Findings of this study suggested that parents’ perceptions of NSSI did not determine their coping behaviors alone. Parents with the same perception could behave differently. For example, thinking NSSI as a way of making needs met, some parents ignored it, while other parents actively sought help. In contrast, the past adolescent-parent reciprocal interaction can better predict parents’ coping behaviors. Parents used to respond negatively to adolescents’ needs were more likely to deny, criticize, neglect and increase control. Parents used to actively deal with adolescents’ problems were more likely to conciliate, avoid conflicts and work as a team with adolescents.

This study analyzed parents’ cognition and coping behaviors of NSSI and how they affected adolescents’ NSSI through interviews from a cognitive behavioral approach. Previous studies suggested that parents’ behaviors have a significant influence on the development of NSSI. Findings of this study further illustrated that the persistent influence of parents on NSSI may be achieved through the chronic stress of adolescents caused by the conflict between parental expectations and realistic obstacles. Adjusting parents’ cognition and enhancing adolescents’ resilience may help reduce the occurrence of NSSI, but trials are needed to confirm. In addition, previous studies have identified the influence of patents’ coping behaviors on the development of NSSI. This study restored the process of such influence and found that there was a pattern in parents’ coping behaviors. Behavior changes at each stage of this pattern were not only related to parents’ cognition of NSSI, but also related to previous adolescent-parent interaction patterns and information accessibility. Helping parents to recognize that NSSI requires psychological assistance as early as possible and reaching a therapeutic alliance with adolescents are conductive to effective intervention of NSSI.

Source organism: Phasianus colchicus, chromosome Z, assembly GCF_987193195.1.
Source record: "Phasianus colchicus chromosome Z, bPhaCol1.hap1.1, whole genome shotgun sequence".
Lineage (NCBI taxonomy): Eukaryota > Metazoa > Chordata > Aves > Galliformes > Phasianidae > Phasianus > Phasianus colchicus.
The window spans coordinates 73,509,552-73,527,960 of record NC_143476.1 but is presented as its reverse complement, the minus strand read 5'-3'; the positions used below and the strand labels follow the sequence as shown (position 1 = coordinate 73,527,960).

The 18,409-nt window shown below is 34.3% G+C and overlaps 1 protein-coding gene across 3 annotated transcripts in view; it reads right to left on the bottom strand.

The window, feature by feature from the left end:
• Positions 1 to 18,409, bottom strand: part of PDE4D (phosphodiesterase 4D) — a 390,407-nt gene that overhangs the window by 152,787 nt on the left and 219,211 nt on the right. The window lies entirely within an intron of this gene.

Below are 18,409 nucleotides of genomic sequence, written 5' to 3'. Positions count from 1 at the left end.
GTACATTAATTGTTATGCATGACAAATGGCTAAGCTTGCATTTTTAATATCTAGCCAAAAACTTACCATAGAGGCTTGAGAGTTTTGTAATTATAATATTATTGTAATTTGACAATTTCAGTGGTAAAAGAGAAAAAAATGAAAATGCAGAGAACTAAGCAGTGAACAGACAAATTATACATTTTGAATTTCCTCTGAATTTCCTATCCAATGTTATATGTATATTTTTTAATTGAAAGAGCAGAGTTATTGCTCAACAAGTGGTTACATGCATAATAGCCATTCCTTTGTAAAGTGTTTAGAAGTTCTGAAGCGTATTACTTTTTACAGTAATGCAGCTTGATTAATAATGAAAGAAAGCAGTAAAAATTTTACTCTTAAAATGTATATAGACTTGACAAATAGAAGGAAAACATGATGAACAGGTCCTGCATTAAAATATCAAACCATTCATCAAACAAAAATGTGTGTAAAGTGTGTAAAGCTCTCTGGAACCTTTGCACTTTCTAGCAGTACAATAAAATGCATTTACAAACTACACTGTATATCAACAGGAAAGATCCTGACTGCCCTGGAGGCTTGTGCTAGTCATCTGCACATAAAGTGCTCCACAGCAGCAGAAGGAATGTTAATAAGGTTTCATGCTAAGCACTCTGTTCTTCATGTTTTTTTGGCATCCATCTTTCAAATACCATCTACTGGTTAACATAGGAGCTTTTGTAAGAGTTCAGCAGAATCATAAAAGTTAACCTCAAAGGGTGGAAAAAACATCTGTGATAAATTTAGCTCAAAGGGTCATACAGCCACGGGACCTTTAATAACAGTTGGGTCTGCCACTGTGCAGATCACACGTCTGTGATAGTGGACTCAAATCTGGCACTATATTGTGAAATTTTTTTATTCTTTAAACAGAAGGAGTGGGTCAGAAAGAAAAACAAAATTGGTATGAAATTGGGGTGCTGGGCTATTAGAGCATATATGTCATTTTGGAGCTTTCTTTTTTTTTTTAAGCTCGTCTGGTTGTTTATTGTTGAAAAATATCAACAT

Limitations and future work

In spite of the promising findings of this study, there were several limitations. All participants were selected from adolescents with NSSI who had been admitted to hospital, so that the complete experience of parents seeking psychological assistance could be learned. However, more interviews with parents of adolescents with NSSI who have not received any psychological assistance would help to understand what hinders them. In addition, this study explained the development of repeated NSSI from the perspective of parents, and did not explore other elements that could influence adolescent’s NSSI, such as adolescent-parent communication patterns, access to social resources and parent’s coping styles. It is hoped that future studies can make up for the above limitations and provide more theoretical and practical basis for NSSI.